Responsible use of nature means leave no trace.
The Paint Mines Interpretive Park, near Calhan, is a rare geological wonder on the prairie. Towering hoodoos and shades of purple, yellow, pink, red, and orange cover walls of clay in this 750-acre, creek-bed environment.
The park’s hoodoo geology, tall spires of rock topped with a boulder, is one of only three areas with these types of formations in the U.S. (the others being in Utah and New Mexico). They are caused by erosion from wind and rain, while the colors are the result of oxidized iron in the soil.
The paint mines have evidence of human life as far back as 9,000 years ago, and it’s the colorful rock used by Native Americans for pottery and ceremonial paint that earned the park its name. In addition, in the early 1900s, the clay was mined to make colorful bricks, according to the park website.
And unfortunately, another very unwelcome sign of human life was recently spotted by a hiker: graffiti.
Several rocks in the park were spray-painted with words, symbols, and more. It's bad enough to do this anywhere in nature, but the rock formations at the Paint Mines are particularly fragile. Climbing on them is prohibited to try to stem erosion, and it is encouraged to look but don't touch while hiking the four-miles of trails in the park. Pets, horses, and bicycles are also prohibited.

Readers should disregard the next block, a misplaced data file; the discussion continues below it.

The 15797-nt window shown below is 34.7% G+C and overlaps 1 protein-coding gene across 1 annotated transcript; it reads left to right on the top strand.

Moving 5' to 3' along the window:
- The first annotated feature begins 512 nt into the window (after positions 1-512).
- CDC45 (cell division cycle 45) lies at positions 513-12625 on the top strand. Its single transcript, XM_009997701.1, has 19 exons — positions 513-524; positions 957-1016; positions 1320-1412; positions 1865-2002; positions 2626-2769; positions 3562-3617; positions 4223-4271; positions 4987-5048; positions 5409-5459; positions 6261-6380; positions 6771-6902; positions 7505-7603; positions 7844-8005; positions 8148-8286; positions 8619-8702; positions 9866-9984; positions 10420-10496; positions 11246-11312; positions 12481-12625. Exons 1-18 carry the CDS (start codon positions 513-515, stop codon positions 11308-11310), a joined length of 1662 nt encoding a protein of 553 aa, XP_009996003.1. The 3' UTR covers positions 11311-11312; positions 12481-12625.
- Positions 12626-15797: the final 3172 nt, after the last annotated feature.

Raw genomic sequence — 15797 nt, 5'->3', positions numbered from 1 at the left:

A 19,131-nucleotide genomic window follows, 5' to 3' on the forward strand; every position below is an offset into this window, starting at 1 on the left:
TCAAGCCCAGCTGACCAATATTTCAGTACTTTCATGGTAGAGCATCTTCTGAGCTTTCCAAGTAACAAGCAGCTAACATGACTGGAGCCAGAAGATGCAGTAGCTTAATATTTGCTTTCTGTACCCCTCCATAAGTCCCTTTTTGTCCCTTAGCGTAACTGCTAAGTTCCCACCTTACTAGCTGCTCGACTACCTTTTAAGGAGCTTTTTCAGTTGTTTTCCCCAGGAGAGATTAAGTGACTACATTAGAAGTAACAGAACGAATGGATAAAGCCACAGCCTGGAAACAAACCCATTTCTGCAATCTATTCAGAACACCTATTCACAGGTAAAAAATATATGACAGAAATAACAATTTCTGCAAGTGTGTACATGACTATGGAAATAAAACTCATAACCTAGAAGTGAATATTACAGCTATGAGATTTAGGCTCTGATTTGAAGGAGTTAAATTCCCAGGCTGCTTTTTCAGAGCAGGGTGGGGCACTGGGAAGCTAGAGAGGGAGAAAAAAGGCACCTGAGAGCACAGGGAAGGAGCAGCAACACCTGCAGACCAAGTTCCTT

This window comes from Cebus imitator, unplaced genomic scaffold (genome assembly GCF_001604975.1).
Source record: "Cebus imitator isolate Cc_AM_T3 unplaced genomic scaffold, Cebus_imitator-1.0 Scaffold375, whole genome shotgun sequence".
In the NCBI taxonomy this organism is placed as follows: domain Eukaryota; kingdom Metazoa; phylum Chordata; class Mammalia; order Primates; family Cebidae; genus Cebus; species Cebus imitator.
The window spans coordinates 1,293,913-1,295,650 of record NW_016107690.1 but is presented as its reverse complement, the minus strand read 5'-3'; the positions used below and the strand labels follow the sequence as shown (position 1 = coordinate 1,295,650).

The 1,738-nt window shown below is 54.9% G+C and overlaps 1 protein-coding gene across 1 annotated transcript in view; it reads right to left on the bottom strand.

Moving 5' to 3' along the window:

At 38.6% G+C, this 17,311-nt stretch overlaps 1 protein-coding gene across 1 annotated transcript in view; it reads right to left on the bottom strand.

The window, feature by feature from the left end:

In other words, several precautions have been put in place to protect the park while still leaving it open to visitors. In addition, all of the land, plants, wildlife, artifacts, and more in the park are protected by state law. So, it's likely the vandals will face serious consequences when apprehended.
The vandalism comes at a time where the park has seen visitors pouring after the stay-at-home orders were lifted.
"County Parks has noted exceptionally heavy use of the Paint Mines Interpretive Park. There are concerns whether the required physical distancing is being observed and the negative impact of overuse of the site," said El Paso County. "To help address the overuse of the Paint Mines Interpretive Park and addressing required physical distancing, residents are encouraged to use other County Park sites."
Park officials said it took several hours to scrub the paint off with a wire brush, which further accelerates erosion of the formations.
Anyone with information on the vandalism is asked to contact the El Paso County Sheriff’s Office at (719) 390-5555.